1911 Encyclopædia Britannica/Shoddy

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SHODDY, in origin probably a factory term and first applied to the waste thrown off or “shed” during the process of wool manufacture. It is now the name given to a special type of fabric made from remanufactured materials, i.e. materials which have already been spun into yarn and woven into cloth but have been torn up or “ground up”—as this operation is termed technically—into a fibrous mass, and respun and rewoven. The term “shoddy” is sometimes applied to all fabrics made of such remanufactured materials, of which there are many types, such as “mungos,” “extracts,” “flocks,” &c., but strictly it should be confined to a cloth produced from fabrics originally made from English and the longer cross-bred wools. Mungo is produced from fabrics originally made from Botany and short fine wools; extract is the wool fibre obtained from goods originally composed of wool and cotton from which the cotton has been “extracted” by sulphuric acid or some other agent; and flocks mostly come from milling, raising and cropping machines. There are some few other particular types of minor importance.

The operations of converting rags, tailors' clippings, &c., into these remanufactured materials are as follows: dusting, to render the subsequent operations as healthy and agreeable as possible; seaming i.e. taking out every little bit of sewing thread (unless the rags are for extracting) in order that a good “spin” may result; sorting into the various qualities and colours; oiling, to cause the fibres to glide upon one another, and thus separate so far as possible without breakage; and finally grinding, i.e. tearing up into a fibrous mass which may be readily spun into threads. The last-named operation is usually spoken of as “grinding,” but really it is anything but grinding, being more of a teasing-out operation, the object being to preserve the length of the fibre so far as possible. The remanufactured materials are necessarily very short in fibre, so that it is usually necessary to mix, i.e. “blend,” some better material with them to carry the bulk through the machines into the yarn. With this object in view, sometimes good wool or noils (the short from combing), but more often cotton, is employed. The yarns thus spun are in the majority of cases woven into pieces as weft yarns, the warps usually being cotton; but there are some exceptions, a really good mungo blend being readily woven as warp.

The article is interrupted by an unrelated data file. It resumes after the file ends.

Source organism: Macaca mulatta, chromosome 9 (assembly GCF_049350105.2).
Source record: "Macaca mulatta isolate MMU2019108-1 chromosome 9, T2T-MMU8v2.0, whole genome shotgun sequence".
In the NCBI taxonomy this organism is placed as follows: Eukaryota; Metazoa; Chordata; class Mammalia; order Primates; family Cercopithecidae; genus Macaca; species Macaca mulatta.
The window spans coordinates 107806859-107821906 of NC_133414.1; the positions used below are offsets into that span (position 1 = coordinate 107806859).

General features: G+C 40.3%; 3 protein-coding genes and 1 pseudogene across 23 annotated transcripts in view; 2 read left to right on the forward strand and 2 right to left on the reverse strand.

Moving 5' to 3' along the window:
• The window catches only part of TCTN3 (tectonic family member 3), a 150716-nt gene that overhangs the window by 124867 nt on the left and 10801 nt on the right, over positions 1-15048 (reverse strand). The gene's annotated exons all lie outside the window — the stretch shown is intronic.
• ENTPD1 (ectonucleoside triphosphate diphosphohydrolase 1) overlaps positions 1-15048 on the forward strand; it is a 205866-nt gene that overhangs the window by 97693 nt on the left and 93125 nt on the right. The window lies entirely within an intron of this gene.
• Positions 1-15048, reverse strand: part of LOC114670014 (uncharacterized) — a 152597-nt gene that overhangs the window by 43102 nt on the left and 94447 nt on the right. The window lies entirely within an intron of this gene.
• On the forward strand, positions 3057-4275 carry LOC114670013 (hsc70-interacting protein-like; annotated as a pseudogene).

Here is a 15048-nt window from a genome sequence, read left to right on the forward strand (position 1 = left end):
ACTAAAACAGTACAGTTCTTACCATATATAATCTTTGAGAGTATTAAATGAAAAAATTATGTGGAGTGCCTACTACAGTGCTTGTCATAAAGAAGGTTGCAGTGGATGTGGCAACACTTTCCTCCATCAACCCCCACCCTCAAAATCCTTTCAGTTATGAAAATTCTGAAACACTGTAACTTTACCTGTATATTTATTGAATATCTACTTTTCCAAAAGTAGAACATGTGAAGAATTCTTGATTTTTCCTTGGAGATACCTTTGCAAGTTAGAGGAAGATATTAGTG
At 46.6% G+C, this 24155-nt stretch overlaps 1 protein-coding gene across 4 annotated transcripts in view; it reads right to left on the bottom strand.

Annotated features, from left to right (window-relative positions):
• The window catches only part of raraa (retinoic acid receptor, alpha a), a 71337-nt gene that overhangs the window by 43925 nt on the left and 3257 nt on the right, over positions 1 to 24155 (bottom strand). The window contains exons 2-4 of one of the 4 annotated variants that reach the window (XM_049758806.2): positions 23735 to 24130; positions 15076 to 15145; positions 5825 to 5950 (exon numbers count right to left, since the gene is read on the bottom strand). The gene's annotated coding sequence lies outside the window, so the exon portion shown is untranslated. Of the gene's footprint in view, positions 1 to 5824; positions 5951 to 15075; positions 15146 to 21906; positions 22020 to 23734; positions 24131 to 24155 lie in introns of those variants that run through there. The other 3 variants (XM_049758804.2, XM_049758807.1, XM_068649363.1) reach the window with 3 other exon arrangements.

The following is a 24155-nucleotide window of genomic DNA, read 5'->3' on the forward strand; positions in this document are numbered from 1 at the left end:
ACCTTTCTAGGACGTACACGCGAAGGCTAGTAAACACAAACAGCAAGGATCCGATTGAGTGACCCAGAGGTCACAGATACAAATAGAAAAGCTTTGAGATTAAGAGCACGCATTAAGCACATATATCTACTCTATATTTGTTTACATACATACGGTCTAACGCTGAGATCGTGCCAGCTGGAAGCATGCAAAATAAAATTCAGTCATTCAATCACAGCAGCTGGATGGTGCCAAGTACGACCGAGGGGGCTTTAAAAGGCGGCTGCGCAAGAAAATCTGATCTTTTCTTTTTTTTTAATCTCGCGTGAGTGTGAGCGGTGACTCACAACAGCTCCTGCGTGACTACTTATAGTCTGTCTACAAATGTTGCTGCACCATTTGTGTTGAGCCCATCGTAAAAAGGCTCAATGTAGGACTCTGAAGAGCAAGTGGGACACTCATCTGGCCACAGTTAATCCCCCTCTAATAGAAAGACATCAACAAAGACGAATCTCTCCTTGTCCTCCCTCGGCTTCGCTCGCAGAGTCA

Upon the whole the “cheap and nasty” idea usually associated with the term “shoddy,” in reference to these remanufactured materials, is quite a mistake. Some most excellent cloths are produced, and when price is taken into consideration it must be conceded that the development of this industry has benefited the working classes of Great Britain and other countries to a remarkable extent. Many are now well clothed, who, without the advent of the remanufactured materials, would have been clothed in rags.